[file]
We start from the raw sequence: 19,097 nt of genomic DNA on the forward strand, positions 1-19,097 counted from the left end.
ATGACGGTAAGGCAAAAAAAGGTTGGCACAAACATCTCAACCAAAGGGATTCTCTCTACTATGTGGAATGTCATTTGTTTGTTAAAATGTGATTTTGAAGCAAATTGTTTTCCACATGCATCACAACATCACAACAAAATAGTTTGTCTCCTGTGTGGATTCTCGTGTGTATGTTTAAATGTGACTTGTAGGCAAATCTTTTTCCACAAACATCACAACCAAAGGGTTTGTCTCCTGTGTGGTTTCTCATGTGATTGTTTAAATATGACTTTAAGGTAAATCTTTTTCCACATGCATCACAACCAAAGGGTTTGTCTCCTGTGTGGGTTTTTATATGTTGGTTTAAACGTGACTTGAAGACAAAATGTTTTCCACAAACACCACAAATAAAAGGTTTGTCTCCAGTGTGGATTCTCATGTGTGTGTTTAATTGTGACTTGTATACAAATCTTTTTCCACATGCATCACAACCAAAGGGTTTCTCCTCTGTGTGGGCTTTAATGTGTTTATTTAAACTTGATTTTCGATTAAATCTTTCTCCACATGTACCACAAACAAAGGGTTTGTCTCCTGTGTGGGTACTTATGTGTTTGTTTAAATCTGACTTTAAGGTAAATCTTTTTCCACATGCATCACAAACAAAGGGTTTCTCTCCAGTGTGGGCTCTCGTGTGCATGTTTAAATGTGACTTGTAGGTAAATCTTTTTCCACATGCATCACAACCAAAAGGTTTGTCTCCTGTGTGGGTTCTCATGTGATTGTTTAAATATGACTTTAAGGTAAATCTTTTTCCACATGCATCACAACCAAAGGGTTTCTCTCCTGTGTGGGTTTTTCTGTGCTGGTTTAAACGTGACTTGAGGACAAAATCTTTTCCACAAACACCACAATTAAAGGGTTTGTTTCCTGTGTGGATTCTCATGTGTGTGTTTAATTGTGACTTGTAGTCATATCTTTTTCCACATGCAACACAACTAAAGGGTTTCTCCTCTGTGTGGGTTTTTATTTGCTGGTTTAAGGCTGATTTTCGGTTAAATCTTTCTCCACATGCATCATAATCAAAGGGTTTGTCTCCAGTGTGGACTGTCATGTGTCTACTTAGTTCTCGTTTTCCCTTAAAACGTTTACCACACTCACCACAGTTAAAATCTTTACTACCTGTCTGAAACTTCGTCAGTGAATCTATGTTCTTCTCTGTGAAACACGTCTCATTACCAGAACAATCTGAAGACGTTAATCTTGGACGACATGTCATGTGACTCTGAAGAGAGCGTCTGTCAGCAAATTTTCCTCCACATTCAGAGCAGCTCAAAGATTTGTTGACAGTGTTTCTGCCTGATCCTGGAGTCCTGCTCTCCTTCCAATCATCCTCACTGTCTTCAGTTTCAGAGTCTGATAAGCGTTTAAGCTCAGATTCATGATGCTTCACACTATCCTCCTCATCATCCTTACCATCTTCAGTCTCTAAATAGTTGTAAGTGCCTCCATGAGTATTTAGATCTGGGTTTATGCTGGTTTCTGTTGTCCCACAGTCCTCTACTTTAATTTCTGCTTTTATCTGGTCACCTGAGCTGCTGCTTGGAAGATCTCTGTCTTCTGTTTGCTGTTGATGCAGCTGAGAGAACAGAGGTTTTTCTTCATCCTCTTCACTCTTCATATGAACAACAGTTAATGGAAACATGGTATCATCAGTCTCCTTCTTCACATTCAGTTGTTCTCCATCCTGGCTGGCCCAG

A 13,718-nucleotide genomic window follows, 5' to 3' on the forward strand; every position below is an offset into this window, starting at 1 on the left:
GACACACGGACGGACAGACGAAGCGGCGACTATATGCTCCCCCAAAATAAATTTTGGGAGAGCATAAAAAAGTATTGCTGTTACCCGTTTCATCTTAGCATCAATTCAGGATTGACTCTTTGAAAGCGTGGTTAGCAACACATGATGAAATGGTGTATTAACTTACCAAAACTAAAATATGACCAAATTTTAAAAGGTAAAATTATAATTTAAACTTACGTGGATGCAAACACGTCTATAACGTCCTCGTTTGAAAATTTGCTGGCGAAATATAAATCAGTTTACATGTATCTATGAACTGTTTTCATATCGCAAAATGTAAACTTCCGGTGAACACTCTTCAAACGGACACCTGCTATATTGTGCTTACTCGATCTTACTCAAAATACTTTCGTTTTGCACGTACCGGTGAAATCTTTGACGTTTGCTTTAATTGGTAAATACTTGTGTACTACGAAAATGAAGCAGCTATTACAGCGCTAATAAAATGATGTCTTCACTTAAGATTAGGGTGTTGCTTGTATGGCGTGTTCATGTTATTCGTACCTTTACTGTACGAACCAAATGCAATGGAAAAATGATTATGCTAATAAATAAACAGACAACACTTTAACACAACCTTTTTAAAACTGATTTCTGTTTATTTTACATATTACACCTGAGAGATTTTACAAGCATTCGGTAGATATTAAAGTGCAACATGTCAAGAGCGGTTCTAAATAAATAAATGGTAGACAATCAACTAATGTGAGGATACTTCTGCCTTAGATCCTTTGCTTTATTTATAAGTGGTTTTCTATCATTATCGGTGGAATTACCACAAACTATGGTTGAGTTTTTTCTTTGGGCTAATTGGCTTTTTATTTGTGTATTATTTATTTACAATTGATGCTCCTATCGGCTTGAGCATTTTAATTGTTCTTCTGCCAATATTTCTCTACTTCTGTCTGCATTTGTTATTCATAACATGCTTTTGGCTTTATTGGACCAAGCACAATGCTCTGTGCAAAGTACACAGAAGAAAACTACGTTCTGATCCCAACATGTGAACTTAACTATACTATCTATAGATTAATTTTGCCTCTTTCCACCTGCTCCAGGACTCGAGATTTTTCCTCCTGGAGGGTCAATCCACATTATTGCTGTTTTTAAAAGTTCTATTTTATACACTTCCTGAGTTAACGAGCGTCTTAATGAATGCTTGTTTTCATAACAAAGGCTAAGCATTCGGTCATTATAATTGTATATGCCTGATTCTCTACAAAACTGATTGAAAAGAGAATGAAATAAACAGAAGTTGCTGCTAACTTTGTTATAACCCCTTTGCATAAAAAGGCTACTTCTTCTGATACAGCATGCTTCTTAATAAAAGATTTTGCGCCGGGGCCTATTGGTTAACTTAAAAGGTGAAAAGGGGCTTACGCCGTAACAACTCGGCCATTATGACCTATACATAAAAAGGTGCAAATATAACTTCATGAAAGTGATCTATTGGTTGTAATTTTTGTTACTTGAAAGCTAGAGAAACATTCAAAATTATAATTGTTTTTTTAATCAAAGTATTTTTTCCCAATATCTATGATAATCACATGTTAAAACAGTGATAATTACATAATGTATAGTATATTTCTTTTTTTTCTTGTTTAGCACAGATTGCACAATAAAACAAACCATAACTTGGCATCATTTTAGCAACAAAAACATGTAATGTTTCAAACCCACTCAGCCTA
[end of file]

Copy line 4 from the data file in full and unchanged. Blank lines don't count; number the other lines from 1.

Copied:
GACACACGGACGGACAGACGAAGCGGCGACTATATGCTCCCCCAAAATAAATTTTGGGAGAGCATAAAAAAGTATTGCTGTTACCCGTTTCATCTTAGCATCAATTCAGGATTGACTCTTTGAAAGCGTGGTTAGCAACACATGATGAAATGGTGTATTAACTTACCAAAACTAAAATATGACCAAATTTTAAAAGGTAAAATTATAATTTAAACTTACGTGGATGCAAACACGTCTATAACGTCCTCGTTTGAAAATTTGCTGGCGAAATATAAATCAGTTTACATGTATCTATGAACTGTTTTCATATCGCAAAATGTAAACTTCCGGTGAACACTCTTCAAACGGACACCTGCTATATTGTGCTTACTCGATCTTACTCAAAATACTTTCGTTTTGCACGTACCGGTGAAATCTTTGACGTTTGCTTTAATTGGTAAATACTTGTGTACTACGAAAATGAAGCAGCTATTACAGCGCTAATAAAATGATGTCTTCACTTAAGATTAGGGTGTTGCTTGTATGGCGTGTTCATGTTATTCGTACCTTTACTGTACGAACCAAATGCAATGGAAAAATGATTATGCTAATAAATAAACAGACAACACTTTAACACAACCTTTTTAAAACTGATTTCTGTTTATTTTACATATTACACCTGAGAGATTTTACAAGCATTCGGTAGATATTAAAGTGCAACATGTCAAGAGCGGTTCTAAATAAATAAATGGTAGACAATCAACTAATGTGAGGATACTTCTGCCTTAGATCCTTTGCTTTATTTATAAGTGGTTTTCTATCATTATCGGTGGAATTACCACAAACTATGGTTGAGTTTTTTCTTTGGGCTAATTGGCTTTTTATTTGTGTATTATTTATTTACAATTGATGCTCCTATCGGCTTGAGCATTTTAATTGTTCTTCTGCCAATATTTCTCTACTTCTGTCTGCATTTGTTATTCATAACATGCTTTTGGCTTTATTGGACCAAGCACAATGCTCTGTGCAAAGTACACAGAAGAAAACTACGTTCTGATCCCAACATGTGAACTTAACTATACTATCTATAGATTAATTTTGCCTCTTTCCACCTGCTCCAGGACTCGAGATTTTTCCTCCTGGAGGGTCAATCCACATTATTGCTGTTTTTAAAAGTTCTATTTTATACACTTCCTGAGTTAACGAGCGTCTTAATGAATGCTTGTTTTCATAACAAAGGCTAAGCATTCGGTCATTATAATTGTATATGCCTGATTCTCTACAAAACTGATTGAAAAGAGAATGAAATAAACAGAAGTTGCTGCTAACTTTGTTATAACCCCTTTGCATAAAAAGGCTACTTCTTCTGATACAGCATGCTTCTTAATAAAAGATTTTGCGCCGGGGCCTATTGGTTAACTTAAAAGGTGAAAAGGGGCTTACGCCGTAACAACTCGGCCATTATGACCTATACATAAAAAGGTGCAAATATAACTTCATGAAAGTGATCTATTGGTTGTAATTTTTGTTACTTGAAAGCTAGAGAAACATTCAAAATTATAATTGTTTTTTTAATCAAAGTATTTTTTCCCAATATCTATGATAATCACATGTTAAAACAGTGATAATTACATAATGTATAGTATATTTCTTTTTTTTCTTGTTTAGCACAGATTGCACAATAAAACAAACCATAACTTGGCATCATTTTAGCAACAAAAACATGTAATGTTTCAAACCCACTCAGCCTA